Happiness-archive

Classic Album covers : Dixie Chicken - Little Feat

Dixie Chicken is the third album by Little Feat and was released in 1973. That said, it’s sort of a mystery. The band, Little Feat, don’t use accordions. They’re a rock band, begun in the 1970s under Lowell George and resurrected under keyboard artist Bill Payne after George’s death

Perhaps the album cover was inspired by Bill Payne’s ‘Cajun Girl':
“Fingers that fly on accordion keys”

and later…

“Might find me a dream, just West of New Orleans
If you pole up the bayou St. John
The way twin fiddles play
And she squeezes her box until dawn”

But that song isn’t on this album. So what happened?

Here’s today’s lesson: always pick up cool looking hitchhikers

Illustrator Neon Park (born Martin Muller) was driving from the Mothers of Invention offices, where he’d finally succeeded in getting paid the $250 he was owed for the cover of Weasels Ripped My Flesh. He saw a guy called Ivan who, as he tells it, “was hitchhiking in the rain in a tee-shirt, didn’t have a coat. He was getting very wet. He had a guitar with him, stuffed under his shirt. That’s why I picked him up.” As it turned out, Ivan was a songwriter and a friend of Lowell George, the co-founder of Little Feat and an ex-member of the Mothers of Invention

“I had my portfolio with me, so Ivan said I should show Lowell my stuff. Little Feat’s first album had just come out. I showed him my stuff and he liked it.” It was the beginning of one of the great collaborations between band and cover artist, as Park went on to create the images for nearly every Little Feat album to follow.

The first cover Park created for the band was the highly suggestive and very funny Sailin’ Shoes, which took us to an alternate Versailles for a trippy homage to Marie Antoinette

If the relationship between the cover and the title ‘Sailin’ Shoes’ is hard to discern, that’s because when Park began the artwork the album was to be called ‘I’ll Eat It Here’

He would get used to this kind of thing – in fact, it only got worse. The album Dixie Chicken was supposed to be called ‘Handcuffs and Accordions’, which once again explains the dissonance between the cover and the title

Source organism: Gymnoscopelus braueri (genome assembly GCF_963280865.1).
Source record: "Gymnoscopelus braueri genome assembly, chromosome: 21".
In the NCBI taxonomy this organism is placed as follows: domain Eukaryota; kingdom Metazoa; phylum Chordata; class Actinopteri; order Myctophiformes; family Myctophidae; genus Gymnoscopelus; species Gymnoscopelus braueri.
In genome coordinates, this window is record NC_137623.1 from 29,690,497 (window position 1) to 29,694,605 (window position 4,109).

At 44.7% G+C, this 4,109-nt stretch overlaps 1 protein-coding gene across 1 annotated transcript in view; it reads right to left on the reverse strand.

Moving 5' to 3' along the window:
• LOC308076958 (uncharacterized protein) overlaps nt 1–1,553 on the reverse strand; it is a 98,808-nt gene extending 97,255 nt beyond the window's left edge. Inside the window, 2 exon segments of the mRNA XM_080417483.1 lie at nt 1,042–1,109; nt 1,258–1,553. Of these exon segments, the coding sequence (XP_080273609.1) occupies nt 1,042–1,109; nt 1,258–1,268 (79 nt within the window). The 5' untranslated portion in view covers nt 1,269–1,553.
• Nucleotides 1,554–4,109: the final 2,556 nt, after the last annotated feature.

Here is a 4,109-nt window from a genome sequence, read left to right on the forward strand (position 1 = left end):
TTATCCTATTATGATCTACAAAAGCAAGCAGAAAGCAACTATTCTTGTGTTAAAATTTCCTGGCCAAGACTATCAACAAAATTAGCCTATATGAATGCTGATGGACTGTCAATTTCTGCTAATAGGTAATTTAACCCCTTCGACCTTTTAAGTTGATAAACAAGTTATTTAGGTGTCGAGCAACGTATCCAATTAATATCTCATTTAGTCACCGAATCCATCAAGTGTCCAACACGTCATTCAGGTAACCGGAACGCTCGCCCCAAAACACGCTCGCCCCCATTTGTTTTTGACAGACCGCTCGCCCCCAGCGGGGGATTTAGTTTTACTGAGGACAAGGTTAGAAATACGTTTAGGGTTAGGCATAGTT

The Dixie Chicken that Little Feat sing about is a southern strumpet who seduces a guy by singing him a song one night. He goes on to marry her and buy her everything she wants (“My money flowed like wine”). Once she grows bored of him, she runs off – but his humiliation isn’t finished:

‘Then one night in the lobby, Of the Commodore Hotel, I chanced to meet a bartender
Who said he knew her well

And as he handed me a drink, He began to hum a song, And all the boys there at the bar
Began to sing along’

As great as the lyrics are, the woman on the cover of Dixie Chicken isn’t the femme fatale who comes to mind. She seems an urban vixen, as moneyed as she is mean and desirable. Much of the humour comes from how highly sexed the image is, with an instrument as neutered as a piano accordion transformed into a phallic, lust-filled object. The giant, pillowy background with its cold blue tones evokes a world that is one giant mattress; a place for endless play

The obvious inspiration for the cover came from Woman Magazine, March 1956, featuring Carmen Dell’Orefice

Park admits that the change of the title really worried him but the cover was much loved nonetheless. And if the visuals didn’t always match the new album titles, they always matched the feel and mood of the music.

Had he been given the brief for an album entitled ‘Dixie Chicken’, he may well have put forward one of the feathered females from his well-known duck series, as he did for ‘Down On The Farm’

Park also worked with David Bowie, Dr. John and the Beach Boys and made illustrations for Playboy and National Lampoon. It is a terrible irony that this great illustrator started to notice a numbness in his hands in the early 80’s. It wasn’t until 1992 that he was diagnosed with Lou Gehrig’s disease. His response to the doctor? “I never even played baseball”

He died a year later, having already assured his legacy

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